How to do Advanced Gmail Searches using Gmail Search Operators

How to do Advanced Gmail Searches using Gmail Search Operators

Today, I want to talk to you about doing advanced searches in Google Gmail and using Gmail’s search operators. Last week we demonstrated how to do filters and labels and thought we could go more in depth and do more advanced stuff on how to do searches in Google Gmail.

Searching inside Gmail

Gmail search is incredibly powerful and you could save yourself a lot of time by using some of these commands. Traditionally people would organize their files using folders and in Gmail that translates to Labels. There’s no need to to rely on Labels that much once you get used to the search and you get to further improve a lot on how to manage your day and find your important email very quickly.

When doing a search, your previous searches show up when you type anything at the search bar.  This can be very helpful if you do certain searches repeatedly.  Google will also predict what you are typing to make it quicker.

For a more thorough knowledge of all possible search operators, you can refer to this Google documentation which covers the Google Gmail Search operators.

https://support.google.com/mail/answer/7190?hl=en

Basic Gmail Search Operators

Below are some of the common search operators. A few things to remember when using the Gmail Search Operators:

  • The syntax is typically a command followed (like “from”) followed by a colon : and the search term or value. For example from:denise
  • Certain operations like AND, OR and AROUND need to be in all capitals, so that they can be understood as operators and not as another regular word to be searched.
  • For AND and OR operators you can use the alternate syntax which is:
    • square brackets for the AND operator [ ]
    • curly brackets for the OR operator { }
  • Combining the operands produce the best results!

AND Operator [ ]

This will return all emails that have the words typed in the search bar will have to be contained in the results. It will return results that have all of the words mentioned. This is the default setting of the search when you place in search words without any operator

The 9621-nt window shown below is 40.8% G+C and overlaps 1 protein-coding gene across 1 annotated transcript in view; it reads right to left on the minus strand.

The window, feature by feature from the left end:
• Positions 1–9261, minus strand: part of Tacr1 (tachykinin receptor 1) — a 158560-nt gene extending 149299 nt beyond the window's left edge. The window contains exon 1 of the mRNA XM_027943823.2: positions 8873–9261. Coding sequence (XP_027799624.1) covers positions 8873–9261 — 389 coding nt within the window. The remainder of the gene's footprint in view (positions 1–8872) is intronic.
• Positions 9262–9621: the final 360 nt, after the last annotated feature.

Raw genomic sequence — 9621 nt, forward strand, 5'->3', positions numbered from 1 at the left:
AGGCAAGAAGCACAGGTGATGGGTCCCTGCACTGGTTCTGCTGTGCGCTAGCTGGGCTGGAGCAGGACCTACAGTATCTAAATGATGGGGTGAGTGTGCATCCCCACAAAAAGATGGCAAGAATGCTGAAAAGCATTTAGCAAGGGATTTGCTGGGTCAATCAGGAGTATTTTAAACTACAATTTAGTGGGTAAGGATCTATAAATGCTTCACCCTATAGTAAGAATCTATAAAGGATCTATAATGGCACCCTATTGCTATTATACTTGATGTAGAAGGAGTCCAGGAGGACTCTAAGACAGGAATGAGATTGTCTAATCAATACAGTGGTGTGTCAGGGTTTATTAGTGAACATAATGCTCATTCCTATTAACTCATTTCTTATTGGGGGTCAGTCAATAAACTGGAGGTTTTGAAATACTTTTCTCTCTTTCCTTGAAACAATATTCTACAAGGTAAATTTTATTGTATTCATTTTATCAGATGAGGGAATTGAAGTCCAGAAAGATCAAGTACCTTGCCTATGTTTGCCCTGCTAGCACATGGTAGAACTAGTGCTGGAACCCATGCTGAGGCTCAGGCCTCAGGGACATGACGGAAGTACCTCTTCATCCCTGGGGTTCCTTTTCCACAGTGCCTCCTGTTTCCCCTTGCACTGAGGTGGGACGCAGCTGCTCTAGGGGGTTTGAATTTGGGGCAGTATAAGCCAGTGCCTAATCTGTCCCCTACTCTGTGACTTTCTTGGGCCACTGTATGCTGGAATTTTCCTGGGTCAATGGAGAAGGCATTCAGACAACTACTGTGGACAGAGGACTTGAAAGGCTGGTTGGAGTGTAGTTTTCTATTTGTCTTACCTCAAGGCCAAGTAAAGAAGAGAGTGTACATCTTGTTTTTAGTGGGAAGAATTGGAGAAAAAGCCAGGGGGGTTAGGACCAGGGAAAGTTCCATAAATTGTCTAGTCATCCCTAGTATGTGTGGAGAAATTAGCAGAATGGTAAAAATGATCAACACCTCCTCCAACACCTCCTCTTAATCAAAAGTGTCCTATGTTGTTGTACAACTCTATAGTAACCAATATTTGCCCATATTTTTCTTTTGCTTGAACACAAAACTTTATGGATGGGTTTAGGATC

The below 3 searches are all the exact same but just use different syntax.

google cloud invoice

[google cloud invoice]

google AND cloud AND invoice

OR Operator { }

This will return any emails that have the words typed in the search bar. The search results usually grow larger as more words are added

The below 2 searches are all the exact same but just use different syntax.

google OR cloud

{google cloud}

Exact Term “ “

When there is a exact term or phrase that you are looking for, just enclose them in quotation marks and this will return searches that have the exact term you are looking for.

e.g. “google cloud on air”

FROM: and TO:, CC: and BCC: Operators

This operator can be used without the all capitals but you have to add a colon to it

from: emaila@example.com

to: emaila@example.com

You can also use this for the BCC and CC emails likewise

cc: email@example.com and bcc: email@example.com

You can also try combining the operands for best results

from: emaila@example.com OR to: emaila@example.com

SUBJECT:

This operand allows you to search based on the subject heading of the email

e.g. subject:”request for access”

 

Advanced Gmail Search Operators

These are some of the more advanced search operators that you can use to further refine your searches.

LABEL:

This operand allows you to search based on the label name:

e.g. label:logs backup has:attachment WHMCS

AROUND

This operand allows you to look for results that have words that has some words in between them

This example finds emails that has the word google and cloud which has around 3 words in between them.

e.g.  google AROUND 3 cloud

HAS:

This operand is specially nifty when you are looking for specific attachments. Has:attachment is the more generic and will find emails with any attachment.

has:attachment

has:youtube

has:spreadsheet

has:document

FILENAME:

This operand is also used for searching attachment names.  You can search for a word that the file might be called like “backup” or for the file extension like “pdf”.

filename:pdf

filename:backup

TIME

This operand is best used when you’re looking for an attachment, and you have an idea when it was sent. You can search for the file using by deducing the time that the file was sent.

after:

before:

older:

newer:

In this example, we are looking for a PDF file that was sent after April 24.

filename:pdf after:2017-04-24

 

There are also these two based on time older or newer which are a bit easier to use.

older_than:

newer_than:

In this example we are looking for a file that is newer than 2 days, so that would be files sent from less than 2 days ago.

filename:pdf newer_than:2d

IN:

When searching for a specific information that can be found in one of your email labels or chats, using this operand combined with other operands can be one of the best ways to look for your important files

In:chats – searching in chat conversation history

In:inbox – searching in your inbox

In:trash – searching in your trash

In this example, the search will return snippets of your chat conversation that has both the words cloud and solutions.

Cloud solutions in: chats

SIZE:

This operand will be used when you are looking for emails that have a certain byte size. This is useful when you want to check which emails have very large attachments and check if you still need them in your inbox

size:100000

LARGER: and SMALLER:

This operand returns emails/attachments that have a larger or smallerbyte size than specified byte size

filename:pdf larger:1mb newer_than:14d